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Gee, just last month we were featuring sweet books about love. Now our hearts are definitely beating faster, but it’s for a different reason. As the disease COVID-19 spreads across the country, it’s hard not to feel like the world around us is falling apart. We thought we’d lean into that theme for this month’s book club.
With any luck, these harrowing tales will get your mind off current events and make you thankful that you aren’t stuck in one of these stories instead.
The Gone World by Tom Sweterlitsch
4 out of 5 stars
In The Gone World, Shannon Moss is charged with trying to solve the murder of a Navy SEAL. In order to help her gather information, she travels to the future. A future that is apparently in the balance with the extinction of humans. Is she able to solve the mystery and save the end of the human race?
This book was a lot to take in. There’s quite a bit to keep track of and even understand. And while there are some wowing twists and turns throughout, parts of the book dragged for me. It’s like I lost interest in what was going on, even when looking back at those parts knowing how things end up. Still, I was interested enough to keep reading. And it’s those ‘what if’ type thoughts conjured up by this book that made me like it overall.
Pines by Blake Crouch
5 out of 5 stars
In Pines, the main character is a Secret Service agent sent to Wayward Pines, Idaho to investigate two missing agents. As Ethan Burke investigates, he begins to realize that something strange is happening in the town and to him. He’s not able to get in touch with his wife and son – or anyone else outside of the town. The residents of Wayward Pines all seem distant. Ethan is able to unravel what’s going on but will he be able to handle the truth?
It’s hard to say too much about the plot without giving away key points. But if you enjoy reading sci-fi/suspense/thriller/mystery type books, check this one out. It’s the first book in a trilogy and there’s also a two-season TV series based on the books.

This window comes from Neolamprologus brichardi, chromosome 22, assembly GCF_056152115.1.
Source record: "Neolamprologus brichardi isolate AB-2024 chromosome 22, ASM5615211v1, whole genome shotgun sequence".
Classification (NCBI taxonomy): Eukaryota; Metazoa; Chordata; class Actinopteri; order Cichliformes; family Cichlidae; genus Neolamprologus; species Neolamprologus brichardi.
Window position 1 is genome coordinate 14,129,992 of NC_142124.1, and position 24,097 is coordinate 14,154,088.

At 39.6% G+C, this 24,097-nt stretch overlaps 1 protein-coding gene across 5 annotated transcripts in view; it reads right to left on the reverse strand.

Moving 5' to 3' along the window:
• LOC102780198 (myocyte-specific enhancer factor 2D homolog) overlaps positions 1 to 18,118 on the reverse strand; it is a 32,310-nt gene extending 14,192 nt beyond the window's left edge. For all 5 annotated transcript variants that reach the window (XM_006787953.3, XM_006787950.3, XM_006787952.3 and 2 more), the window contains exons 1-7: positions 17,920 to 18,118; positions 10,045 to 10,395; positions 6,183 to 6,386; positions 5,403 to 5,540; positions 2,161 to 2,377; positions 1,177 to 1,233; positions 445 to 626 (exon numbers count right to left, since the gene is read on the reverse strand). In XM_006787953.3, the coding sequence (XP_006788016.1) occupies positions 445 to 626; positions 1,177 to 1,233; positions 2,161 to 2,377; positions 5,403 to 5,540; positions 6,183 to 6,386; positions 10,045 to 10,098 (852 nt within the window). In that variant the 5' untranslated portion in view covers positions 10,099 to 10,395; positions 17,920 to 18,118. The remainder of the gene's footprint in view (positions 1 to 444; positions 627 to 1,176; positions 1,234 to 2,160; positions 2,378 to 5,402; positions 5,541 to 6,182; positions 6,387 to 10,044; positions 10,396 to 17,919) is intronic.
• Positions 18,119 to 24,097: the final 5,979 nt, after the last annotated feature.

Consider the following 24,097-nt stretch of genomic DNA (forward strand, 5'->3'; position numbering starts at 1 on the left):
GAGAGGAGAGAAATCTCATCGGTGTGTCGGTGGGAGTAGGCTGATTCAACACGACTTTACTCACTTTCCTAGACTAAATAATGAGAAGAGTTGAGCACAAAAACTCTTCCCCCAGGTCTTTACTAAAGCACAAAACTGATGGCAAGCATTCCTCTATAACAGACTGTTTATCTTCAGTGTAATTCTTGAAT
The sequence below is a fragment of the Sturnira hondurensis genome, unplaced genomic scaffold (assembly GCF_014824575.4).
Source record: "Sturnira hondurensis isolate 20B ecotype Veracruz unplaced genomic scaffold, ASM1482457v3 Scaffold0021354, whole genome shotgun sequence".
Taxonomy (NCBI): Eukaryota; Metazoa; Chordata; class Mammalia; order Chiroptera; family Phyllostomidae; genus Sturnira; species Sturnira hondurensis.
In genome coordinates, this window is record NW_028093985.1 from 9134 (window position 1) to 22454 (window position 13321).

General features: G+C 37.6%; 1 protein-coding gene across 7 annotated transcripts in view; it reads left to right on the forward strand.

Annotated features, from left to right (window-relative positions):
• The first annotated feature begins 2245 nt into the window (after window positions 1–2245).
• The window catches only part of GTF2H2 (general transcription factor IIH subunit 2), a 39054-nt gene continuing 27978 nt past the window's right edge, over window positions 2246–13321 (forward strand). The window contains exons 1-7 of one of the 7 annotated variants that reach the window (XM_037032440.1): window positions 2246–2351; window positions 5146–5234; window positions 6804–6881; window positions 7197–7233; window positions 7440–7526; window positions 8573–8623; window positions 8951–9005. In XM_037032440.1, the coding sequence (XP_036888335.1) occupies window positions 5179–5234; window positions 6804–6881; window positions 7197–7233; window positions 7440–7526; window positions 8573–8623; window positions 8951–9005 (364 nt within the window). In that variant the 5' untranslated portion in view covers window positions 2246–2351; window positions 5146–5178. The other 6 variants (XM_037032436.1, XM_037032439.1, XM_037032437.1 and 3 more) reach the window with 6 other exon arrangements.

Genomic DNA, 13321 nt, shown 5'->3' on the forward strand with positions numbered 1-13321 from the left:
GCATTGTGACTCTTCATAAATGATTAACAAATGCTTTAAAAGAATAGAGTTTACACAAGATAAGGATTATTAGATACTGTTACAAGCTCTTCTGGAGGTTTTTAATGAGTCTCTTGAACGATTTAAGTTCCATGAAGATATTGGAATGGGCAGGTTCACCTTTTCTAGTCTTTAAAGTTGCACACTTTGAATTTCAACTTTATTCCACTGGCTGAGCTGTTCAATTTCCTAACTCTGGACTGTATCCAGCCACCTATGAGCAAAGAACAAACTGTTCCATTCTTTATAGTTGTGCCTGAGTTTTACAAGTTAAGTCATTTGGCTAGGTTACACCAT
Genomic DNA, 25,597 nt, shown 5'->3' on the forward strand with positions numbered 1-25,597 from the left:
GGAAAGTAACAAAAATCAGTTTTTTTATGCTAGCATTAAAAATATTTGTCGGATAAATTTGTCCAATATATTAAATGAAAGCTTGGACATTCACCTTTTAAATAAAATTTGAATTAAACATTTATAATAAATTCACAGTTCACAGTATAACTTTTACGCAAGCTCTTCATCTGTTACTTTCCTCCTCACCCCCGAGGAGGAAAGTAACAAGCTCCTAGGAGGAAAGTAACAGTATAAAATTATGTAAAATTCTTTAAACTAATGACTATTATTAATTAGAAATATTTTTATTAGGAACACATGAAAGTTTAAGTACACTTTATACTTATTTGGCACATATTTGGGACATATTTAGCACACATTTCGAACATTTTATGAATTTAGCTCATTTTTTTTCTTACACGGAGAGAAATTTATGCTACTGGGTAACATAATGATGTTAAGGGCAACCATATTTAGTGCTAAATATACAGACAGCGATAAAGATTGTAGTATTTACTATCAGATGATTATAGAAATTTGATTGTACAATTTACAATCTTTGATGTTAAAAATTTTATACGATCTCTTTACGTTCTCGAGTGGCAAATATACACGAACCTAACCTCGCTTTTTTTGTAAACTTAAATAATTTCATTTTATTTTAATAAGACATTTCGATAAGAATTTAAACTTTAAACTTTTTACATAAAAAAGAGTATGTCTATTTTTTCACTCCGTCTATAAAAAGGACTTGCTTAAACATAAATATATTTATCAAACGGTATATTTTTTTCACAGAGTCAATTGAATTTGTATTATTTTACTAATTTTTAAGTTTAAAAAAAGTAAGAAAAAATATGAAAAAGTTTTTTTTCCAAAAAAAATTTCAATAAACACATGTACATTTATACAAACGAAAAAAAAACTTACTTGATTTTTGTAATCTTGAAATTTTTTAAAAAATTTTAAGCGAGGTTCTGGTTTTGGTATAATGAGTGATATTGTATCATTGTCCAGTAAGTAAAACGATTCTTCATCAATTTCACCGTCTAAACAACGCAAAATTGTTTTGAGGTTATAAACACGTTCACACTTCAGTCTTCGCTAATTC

Life as We Knew It by Susan Beth Pfeffer
5 out of 5 stars
My teen daughter put this YA book in my hands in 2014 and told me to read it. It’s been six years, and Life as We Knew It still sticks with me.
Set in present day, the story involves a (surely) unrealistic premise. A meteor knocks the moon closer to Earth, and that small change wreaks all sorts of havoc on the environment. There are earthquakes, tsunamis and volcanic explosions that block out the sun. Miranda, whose journal we’re reading, is plunged into a new world in which schools are cancelled, friends move away and what seems like an eternal winter sets in.
However, this is all a slow burn, and I think that’s what made it so engaging (terrifying?) for me. It’s not a meteor blast, and the world explodes into chaos. Instead, it’s a slow descent into the unknown. While much of the story is bleak, the ending felt hopeful.
The book spurred several sequels. The Dead and the Gone relays the same events as Life as We Knew It but from the perspective of a teen in New York City. That was also a five star book for me. However, the third book – This World We Live In – wasn’t as good in my opinion and only gets two stars. Apparently, there is now a fourth installment, but I haven’t read it.
The Hot Zone: The Terrifying True Story of the Origins of the Ebola Virus by Richard Preston
3 out of 5 stars
This is a nonfiction book about Ebola which seems timely given the current pandemic. I actually didn’t give it a great rating when I read it in 2018 mainly because I think the author may have oversold the premise of the book. After finishing it, I also read that the author was criticized by some scientists for sensationalizing the effects of the disease.
The Hot Zone is supposed to be about the origins of Ebola, but it’s really more about a few outbreaks of Ebola and a related virus. The main narrative is about an outbreak in a monkey house, and that felt overly dramatized and, ultimately, much ado about nothing.
While Ebola is obviously a devastating virus, the book didn’t terrify me. On the contrary, I found it oddly reassuring. The main message I took away from the book is that although deadly, Ebola is relatively difficult to contract.
In light of current events, it also comforts me to think that while Ebola was threatening humanity nearly 30 years ago, modern medicine and technology has contained it since then. It makes me optimistic that it is only a matter of time before medical scientists and doctors develop treatments and vaccines for the coronavirus. Right now, we just need to all stay home so we can buy that time for the experts to work their magic.
What have you been reading to pass the time? Tell us in the comments below or on our Facebook page.